The book gave me a very complete vision of the place through its development of the different characters. There are quite a lot of these, as in any neighbourhood, but I found them easily differentiable by their actions and speech. I took to some more than others, as one does, and these are the ones that stick in the mind. But they form a good, heterogeneous group, all serving to build up a picture of the place.

Though I was a bit surprised towards the end to find the book had become a 'whodunnit' I was glad it did that because of the opportunity to bring threads together and provide a neat ending. That the police officer who actually identified the villain had not been involved in the earlier part of the book was a neat way of sustaining the slightly surreal sense of the place built up earlier.

Finally, it was good to see a bit of propaganda thrown in, thereby giving us three books in one: The existentialist view of the place; a bit of mystery, and a message. A good read. Dr. James Brander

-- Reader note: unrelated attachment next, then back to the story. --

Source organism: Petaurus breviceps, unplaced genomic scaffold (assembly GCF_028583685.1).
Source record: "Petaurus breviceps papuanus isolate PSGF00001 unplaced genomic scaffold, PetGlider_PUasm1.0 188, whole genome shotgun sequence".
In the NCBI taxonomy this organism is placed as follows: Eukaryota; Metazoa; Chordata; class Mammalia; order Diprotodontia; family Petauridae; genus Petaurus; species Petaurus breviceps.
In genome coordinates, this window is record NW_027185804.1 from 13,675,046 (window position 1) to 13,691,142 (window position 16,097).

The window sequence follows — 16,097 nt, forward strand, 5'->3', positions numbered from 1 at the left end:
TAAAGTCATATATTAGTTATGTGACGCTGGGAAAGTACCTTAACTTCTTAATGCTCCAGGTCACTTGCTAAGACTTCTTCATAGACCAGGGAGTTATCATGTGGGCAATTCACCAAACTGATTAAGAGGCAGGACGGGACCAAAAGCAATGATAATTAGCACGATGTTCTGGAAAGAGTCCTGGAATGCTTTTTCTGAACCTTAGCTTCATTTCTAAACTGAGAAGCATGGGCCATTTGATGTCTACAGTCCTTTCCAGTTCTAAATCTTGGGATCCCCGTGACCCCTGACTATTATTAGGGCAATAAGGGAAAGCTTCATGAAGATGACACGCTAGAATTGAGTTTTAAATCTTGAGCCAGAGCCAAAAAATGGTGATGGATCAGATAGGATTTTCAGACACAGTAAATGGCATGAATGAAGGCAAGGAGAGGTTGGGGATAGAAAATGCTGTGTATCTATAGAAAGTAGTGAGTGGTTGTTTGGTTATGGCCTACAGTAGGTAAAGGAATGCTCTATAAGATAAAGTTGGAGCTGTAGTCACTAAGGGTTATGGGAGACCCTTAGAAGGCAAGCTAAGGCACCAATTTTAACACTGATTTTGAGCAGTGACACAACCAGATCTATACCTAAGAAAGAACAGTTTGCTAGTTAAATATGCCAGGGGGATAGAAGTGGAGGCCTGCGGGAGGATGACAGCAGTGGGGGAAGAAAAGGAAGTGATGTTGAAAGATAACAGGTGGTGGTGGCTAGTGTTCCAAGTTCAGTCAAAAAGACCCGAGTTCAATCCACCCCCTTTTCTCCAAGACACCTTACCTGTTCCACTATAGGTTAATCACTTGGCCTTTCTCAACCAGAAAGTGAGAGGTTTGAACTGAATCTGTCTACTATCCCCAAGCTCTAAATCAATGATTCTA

The fluent writing of Glaston Town, and the intriguing sense of place, kept me so involved that I read it in one rewarding night. Clare Shanks


Glaston Town took me to an interesting place and time: in particular, a colorful neighborhood of London at the beginning of the 21st century. Lots of wonderful characters, plots and subplots and the sudden occurrence of a brutal murder kept me on the edge of my seat. At that point, I could not put the book down so eager was I to find out whodunit. Glaston Town turned out to be a surprisingly satisfying crime thriller. The only criticism I had is the cover, which, for me, did not fit the edgy story I read and enjoyed. All the same, this was a really good novel. Richard Lafreniere


Kirkus Review

In La Frenière’s debut thriller, the savage murder of a local citizen threatens a close-knit community in a small London village.